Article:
I have had my mother's wing of my genetic ancestry analyzed by the tracing service and there it all is: the arrow moving northward from the African savannah, skirting the Mediterranean by way of the Levant, and passing through Eastern and Central Europe before crossing to the British Isles. And all of this knowable by an analysis of the cells on the inside of my mouth.I almost prefer the more rambling and indirect and journalistic investigation, which seems somehow less deterministic.
I placed some of the DNA on the ends of my fingers and rubbed them together. The stuff was sticky. It began to dissolve on my skin. 'It's melting -- like cotton candy.' 'Sure. That's the sugar in the DNA,' Smith said. 'Would it taste sweet?' 'No. DNA is an acid, and it's got salts in it. Actually, I've never tasted it.' Later, I got some dried calf DNA. I placed a bit of the fluff on my tongue. It melted into a gluey ooze that stuck to the roof of my mouth in a blob. The blob felt slippery on my tongue, and the taste of pure DNA appeared. It had a soft taste, unsweet, rather bland, with a touch of acid and a hint of salt. Perhaps like the earth's primordial sea. It faded away. (originally published in in 2000).</em>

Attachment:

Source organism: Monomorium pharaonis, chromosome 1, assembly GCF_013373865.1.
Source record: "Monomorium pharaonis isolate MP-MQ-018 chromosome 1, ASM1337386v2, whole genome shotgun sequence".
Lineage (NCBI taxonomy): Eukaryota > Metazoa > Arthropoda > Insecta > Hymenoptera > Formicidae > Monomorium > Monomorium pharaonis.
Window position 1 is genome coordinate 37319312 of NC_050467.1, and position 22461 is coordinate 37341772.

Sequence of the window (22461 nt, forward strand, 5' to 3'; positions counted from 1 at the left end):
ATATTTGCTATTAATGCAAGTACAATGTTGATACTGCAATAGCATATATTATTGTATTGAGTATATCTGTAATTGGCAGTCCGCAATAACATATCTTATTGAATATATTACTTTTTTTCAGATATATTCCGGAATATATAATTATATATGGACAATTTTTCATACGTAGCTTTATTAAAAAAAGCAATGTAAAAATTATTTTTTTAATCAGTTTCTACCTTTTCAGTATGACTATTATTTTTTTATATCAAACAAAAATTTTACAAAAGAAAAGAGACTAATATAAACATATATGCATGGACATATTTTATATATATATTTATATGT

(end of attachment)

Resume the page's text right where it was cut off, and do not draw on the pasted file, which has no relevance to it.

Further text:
Human beings are ultimately nothing but carriers-passageways- for genes. They ride us into the ground like racehorses from generation to generation. Genes don't think about what constitutes good or evil. They don't care whether we are happy or unhappy. We're just means to an end for them. The only thing they think about is what is most efficient for them.